Appeals court says Yellowstone grizzlies must remain protected
Reprinted with permission from Environment & Energy Publishing, LLC. Not for republication by Wyoming media.

A federal appeals court last week upheld a Montana judge’s decision that the federal government must protect grizzly bears near Yellowstone National Park.

The 9th U.S. Circuit Court of Appeals ruling found the Interior Department failed to prove that a decline in whitebark pine — a key food source for grizzlies — would not threaten the species’ survival.

But the San Francisco-based appeals court reversed U.S. District Judge Donald Molloy’s 2009 finding that existing regulatory mechanisms failed to ensure the species’ continued recovery.

The ruling came as a victory for the Greater Yellowstone Coalition, a Bozeman, Mont.-based conservation group that challenged the government’s decision to remove grizzlies from the federal endangered species list in 2007.

“We appreciate the strong language of the 9th Circuit Court saying that [the Fish and Wildlife Service] must further study the demise of the whitebark pine and its impact upon grizzlies before it can delist the Yellowstone griz,” Mike Clark, the group’s executive director, said in an email. “We look forward to working with the feds and state officials on plans that ultimately will delist the griz when it is appropriate.”

The decision means federal agencies must continue to manage lands to protect the iconic species, which could affect activities like logging, mining and road building in the West.

At the time of the species’ original listing in 1975, grizzly numbers in the lower 48 states had dwindled from about 50,000 in 1,800 to between 136 and 312 near Yellowstone, the court wrote. The species has since rebounded slightly, numbering more than 500 at the time of its delisting in 2007, FWS said.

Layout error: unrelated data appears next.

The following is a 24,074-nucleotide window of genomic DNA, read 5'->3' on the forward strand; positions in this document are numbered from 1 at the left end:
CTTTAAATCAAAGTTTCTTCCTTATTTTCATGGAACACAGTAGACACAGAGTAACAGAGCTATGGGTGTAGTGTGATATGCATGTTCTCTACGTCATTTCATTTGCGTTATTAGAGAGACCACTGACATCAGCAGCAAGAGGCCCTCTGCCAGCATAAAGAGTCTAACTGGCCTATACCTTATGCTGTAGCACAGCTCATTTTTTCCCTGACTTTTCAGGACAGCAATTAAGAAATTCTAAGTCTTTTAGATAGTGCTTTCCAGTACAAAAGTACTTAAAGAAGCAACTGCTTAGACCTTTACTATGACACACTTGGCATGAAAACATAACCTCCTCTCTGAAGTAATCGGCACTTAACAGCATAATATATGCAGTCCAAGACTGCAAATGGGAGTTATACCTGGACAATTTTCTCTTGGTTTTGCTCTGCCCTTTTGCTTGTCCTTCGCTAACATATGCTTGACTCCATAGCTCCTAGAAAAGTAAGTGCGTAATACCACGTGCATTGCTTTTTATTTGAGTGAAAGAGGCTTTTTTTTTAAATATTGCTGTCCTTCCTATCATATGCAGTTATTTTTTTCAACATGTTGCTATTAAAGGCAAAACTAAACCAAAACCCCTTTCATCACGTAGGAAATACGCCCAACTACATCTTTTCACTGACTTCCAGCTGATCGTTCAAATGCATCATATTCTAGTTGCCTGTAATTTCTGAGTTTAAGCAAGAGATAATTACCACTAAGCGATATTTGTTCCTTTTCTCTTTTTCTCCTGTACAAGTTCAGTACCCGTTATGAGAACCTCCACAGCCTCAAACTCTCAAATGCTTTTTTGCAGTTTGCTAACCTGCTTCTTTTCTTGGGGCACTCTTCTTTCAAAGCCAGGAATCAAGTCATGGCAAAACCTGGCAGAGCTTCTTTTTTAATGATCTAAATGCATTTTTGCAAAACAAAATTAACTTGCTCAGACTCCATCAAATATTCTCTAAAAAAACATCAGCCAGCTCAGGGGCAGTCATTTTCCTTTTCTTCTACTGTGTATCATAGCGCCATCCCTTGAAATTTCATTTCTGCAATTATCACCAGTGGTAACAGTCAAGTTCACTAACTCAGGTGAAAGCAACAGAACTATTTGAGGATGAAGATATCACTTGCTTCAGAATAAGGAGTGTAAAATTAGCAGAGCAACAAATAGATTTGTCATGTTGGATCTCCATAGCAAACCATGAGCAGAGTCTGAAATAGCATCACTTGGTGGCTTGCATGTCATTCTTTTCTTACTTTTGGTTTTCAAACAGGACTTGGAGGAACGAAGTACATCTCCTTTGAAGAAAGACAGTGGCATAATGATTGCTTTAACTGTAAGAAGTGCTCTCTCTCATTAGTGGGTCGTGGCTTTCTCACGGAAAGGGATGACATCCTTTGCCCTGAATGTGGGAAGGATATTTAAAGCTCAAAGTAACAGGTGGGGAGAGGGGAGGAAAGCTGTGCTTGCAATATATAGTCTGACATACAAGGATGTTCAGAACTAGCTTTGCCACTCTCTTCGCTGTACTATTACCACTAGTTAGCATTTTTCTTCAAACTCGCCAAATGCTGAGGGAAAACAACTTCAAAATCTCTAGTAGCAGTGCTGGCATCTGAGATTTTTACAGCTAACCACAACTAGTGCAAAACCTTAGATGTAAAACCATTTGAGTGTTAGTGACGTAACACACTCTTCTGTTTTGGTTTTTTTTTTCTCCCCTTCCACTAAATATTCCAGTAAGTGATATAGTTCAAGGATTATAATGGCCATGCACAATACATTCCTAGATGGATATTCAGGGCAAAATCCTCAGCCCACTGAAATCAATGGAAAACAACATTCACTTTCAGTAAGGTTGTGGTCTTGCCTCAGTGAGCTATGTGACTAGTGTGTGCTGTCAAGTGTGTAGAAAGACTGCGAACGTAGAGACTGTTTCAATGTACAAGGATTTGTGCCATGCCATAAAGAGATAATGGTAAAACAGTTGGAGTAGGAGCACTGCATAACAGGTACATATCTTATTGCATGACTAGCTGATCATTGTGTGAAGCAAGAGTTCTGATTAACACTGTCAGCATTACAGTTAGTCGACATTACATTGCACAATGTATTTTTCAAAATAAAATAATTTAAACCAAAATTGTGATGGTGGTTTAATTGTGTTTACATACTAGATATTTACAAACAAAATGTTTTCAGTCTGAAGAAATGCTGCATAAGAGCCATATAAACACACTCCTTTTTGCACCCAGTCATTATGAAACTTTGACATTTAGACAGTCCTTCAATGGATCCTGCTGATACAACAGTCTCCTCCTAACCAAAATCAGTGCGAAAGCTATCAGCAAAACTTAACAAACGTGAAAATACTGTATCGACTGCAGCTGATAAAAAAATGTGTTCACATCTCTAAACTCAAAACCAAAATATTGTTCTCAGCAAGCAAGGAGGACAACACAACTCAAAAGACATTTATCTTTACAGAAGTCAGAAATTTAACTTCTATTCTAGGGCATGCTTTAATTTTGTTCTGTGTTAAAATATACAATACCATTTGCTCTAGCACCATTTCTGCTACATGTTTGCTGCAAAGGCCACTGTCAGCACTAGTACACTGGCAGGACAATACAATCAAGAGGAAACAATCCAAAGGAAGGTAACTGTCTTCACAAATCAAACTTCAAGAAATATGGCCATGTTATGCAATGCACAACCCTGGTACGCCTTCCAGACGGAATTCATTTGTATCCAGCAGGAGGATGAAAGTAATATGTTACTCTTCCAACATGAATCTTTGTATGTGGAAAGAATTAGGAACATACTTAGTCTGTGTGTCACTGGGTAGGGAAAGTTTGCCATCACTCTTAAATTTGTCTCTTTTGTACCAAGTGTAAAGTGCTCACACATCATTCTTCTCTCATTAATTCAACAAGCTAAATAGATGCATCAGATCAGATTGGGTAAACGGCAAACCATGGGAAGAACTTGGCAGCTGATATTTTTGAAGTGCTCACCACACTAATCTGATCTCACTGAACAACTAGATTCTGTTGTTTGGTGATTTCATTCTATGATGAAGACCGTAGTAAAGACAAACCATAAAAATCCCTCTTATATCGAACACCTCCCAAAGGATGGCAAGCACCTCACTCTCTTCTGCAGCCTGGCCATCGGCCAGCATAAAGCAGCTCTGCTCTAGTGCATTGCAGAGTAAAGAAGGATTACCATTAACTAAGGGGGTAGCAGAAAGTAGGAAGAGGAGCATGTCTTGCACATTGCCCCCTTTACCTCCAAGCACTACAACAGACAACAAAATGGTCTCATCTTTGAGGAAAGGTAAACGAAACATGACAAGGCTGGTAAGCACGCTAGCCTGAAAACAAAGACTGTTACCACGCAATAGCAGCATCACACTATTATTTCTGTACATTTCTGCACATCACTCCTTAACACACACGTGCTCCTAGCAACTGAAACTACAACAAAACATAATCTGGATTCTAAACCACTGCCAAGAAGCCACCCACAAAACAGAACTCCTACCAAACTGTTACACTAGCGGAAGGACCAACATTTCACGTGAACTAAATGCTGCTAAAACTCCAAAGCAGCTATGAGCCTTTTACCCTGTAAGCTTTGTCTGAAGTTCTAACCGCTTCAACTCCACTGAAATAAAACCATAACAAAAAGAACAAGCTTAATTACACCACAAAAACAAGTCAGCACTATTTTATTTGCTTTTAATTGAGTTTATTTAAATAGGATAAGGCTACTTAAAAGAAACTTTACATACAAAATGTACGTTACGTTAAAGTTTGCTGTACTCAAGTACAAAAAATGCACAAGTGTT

“It’s certainly welcome news,” Bill Snape, a senior attorney with the Center for Biological Diversity, said of the decision.

“The Interior Department completely swept under the rug the reality that the species is losing one of its major food sources to climate change,” he said. “Interior’s behavior was the definition of ‘arbitrary and capricious.’”

In its delisting decision, Interior cited studies stating that while there is a connection between whitebark pine and grizzly survival, the animals will adapt because they are opportunistic omnivores and will not be threatened by the loss of whitebark pine (E&ENews PM, Sept. 21, 2009).

The states of Montana and Wyoming defended the government’s delisting decision in the case, arguing the bears won’t go extinct under state management.

As grizzly numbers rise in Montana, Idaho and Wyoming, some have blamed the animals for preying on livestock, damaging property and sometimes attacking humans.

(Banner photo by Shane Lin/Flickr)

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